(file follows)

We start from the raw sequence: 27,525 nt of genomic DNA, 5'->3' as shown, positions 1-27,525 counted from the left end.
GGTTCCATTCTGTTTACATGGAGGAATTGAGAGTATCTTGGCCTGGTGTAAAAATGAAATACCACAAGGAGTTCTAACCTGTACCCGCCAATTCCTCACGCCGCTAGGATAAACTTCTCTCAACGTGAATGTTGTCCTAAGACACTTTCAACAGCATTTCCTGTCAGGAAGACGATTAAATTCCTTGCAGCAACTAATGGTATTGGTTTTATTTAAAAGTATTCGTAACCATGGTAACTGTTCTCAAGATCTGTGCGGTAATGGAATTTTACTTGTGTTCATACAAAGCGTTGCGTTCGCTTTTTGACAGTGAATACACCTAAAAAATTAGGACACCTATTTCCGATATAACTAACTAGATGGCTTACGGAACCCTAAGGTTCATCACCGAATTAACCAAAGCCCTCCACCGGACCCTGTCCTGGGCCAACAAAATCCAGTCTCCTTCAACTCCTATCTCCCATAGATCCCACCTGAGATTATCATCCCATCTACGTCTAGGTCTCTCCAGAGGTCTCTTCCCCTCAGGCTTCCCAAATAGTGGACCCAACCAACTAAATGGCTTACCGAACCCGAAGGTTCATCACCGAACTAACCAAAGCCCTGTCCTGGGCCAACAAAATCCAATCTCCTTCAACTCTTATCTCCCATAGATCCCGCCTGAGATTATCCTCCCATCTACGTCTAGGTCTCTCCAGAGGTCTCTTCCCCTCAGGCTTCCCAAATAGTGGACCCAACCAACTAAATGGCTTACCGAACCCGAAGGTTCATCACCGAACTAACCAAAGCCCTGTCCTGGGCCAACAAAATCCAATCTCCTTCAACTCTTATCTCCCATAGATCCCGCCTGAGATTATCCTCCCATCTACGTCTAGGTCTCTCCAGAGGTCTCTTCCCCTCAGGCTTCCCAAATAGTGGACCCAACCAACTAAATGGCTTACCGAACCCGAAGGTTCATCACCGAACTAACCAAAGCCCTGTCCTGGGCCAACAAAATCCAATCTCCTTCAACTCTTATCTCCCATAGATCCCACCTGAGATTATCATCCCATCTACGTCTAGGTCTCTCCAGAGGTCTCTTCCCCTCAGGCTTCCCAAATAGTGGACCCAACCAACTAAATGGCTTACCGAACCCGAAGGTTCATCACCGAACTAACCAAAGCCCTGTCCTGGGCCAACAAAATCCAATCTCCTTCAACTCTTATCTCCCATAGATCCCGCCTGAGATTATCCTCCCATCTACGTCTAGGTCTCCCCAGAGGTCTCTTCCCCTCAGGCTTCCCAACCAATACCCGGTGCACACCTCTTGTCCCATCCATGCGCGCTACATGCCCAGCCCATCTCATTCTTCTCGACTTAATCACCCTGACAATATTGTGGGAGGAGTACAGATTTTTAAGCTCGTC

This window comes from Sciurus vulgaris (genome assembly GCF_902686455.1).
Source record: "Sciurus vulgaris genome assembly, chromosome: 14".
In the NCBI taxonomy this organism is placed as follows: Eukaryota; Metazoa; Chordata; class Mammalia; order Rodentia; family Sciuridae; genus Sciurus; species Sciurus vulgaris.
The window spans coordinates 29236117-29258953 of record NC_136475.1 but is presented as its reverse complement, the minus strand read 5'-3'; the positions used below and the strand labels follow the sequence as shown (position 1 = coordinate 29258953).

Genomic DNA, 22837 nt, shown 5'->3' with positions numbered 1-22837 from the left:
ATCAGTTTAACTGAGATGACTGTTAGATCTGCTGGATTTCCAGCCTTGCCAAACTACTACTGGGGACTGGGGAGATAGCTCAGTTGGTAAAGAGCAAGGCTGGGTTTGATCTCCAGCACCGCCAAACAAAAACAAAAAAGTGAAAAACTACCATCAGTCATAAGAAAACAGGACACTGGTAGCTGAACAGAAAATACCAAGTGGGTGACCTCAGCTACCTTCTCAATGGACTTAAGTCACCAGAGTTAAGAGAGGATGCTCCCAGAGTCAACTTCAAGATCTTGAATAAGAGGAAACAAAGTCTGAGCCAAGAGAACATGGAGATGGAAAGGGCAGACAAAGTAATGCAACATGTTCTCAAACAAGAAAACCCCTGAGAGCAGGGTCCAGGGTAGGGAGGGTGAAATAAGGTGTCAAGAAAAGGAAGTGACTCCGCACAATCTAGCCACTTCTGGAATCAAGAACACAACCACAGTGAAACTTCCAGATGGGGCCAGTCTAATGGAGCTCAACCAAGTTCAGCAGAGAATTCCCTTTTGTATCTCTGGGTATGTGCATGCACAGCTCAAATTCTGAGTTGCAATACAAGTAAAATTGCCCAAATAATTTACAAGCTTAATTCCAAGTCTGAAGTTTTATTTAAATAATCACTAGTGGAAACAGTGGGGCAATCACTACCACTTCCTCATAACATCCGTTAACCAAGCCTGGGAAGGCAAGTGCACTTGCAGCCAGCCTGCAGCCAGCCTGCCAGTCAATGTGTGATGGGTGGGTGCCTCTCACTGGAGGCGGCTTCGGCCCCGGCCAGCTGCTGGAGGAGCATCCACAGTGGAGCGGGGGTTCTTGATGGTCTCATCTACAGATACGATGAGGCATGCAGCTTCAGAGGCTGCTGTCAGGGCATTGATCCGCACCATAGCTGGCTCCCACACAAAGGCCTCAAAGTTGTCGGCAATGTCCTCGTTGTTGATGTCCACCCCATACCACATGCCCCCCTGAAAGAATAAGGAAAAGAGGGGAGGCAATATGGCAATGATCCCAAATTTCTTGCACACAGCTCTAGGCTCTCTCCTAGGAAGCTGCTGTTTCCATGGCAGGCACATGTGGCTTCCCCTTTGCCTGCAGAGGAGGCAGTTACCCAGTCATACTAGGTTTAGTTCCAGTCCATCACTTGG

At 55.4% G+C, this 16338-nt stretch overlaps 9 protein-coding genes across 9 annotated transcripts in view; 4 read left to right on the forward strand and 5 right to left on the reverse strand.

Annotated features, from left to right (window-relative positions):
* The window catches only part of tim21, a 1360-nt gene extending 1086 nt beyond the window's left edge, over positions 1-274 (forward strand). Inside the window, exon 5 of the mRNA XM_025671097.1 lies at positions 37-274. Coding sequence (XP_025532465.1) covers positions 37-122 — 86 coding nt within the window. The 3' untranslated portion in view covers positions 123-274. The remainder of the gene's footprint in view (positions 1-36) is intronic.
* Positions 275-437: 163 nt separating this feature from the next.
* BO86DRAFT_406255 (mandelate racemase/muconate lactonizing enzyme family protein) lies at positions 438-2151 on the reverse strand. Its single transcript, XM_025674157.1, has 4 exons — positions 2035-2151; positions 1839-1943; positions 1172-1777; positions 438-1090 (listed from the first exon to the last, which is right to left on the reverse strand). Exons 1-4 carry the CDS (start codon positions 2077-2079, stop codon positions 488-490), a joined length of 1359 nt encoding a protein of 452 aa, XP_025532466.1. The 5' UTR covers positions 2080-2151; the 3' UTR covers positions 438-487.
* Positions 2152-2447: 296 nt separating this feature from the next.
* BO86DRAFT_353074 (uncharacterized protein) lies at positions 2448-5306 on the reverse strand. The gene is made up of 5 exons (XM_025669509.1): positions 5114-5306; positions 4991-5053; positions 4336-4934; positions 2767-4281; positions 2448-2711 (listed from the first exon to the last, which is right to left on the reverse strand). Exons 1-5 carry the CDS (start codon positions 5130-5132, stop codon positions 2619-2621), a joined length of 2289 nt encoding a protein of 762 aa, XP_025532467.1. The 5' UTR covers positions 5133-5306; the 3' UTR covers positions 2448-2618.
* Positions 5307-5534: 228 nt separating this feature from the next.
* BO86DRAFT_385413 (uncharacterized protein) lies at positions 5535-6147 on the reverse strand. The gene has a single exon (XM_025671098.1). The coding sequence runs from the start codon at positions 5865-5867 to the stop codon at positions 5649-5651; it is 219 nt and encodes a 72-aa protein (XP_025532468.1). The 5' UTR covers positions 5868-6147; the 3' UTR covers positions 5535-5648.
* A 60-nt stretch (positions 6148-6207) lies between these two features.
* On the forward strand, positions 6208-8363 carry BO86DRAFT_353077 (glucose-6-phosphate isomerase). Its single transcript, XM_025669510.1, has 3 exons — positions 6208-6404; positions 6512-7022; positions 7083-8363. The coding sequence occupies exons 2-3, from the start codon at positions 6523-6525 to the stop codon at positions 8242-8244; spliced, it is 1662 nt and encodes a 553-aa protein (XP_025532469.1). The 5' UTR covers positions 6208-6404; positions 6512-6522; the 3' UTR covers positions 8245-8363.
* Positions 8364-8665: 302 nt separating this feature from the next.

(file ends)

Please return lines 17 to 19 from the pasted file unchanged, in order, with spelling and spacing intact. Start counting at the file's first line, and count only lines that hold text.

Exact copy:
* BO86DRAFT_385413 (uncharacterized protein) lies at positions 5535-6147 on the reverse strand. The gene has a single exon (XM_025671098.1). The coding sequence runs from the start codon at positions 5865-5867 to the stop codon at positions 5649-5651; it is 219 nt and encodes a 72-aa protein (XP_025532468.1). The 5' UTR covers positions 5868-6147; the 3' UTR covers positions 5535-5648.
* A 60-nt stretch (positions 6148-6207) lies between these two features.
* On the forward strand, positions 6208-8363 carry BO86DRAFT_353077 (glucose-6-phosphate isomerase). Its single transcript, XM_025669510.1, has 3 exons — positions 6208-6404; positions 6512-7022; positions 7083-8363. The coding sequence occupies exons 2-3, from the start codon at positions 6523-6525 to the stop codon at positions 8242-8244; spliced, it is 1662 nt and encodes a 553-aa protein (XP_025532469.1). The 5' UTR covers positions 6208-6404; positions 6512-6522; the 3' UTR covers positions 8245-8363.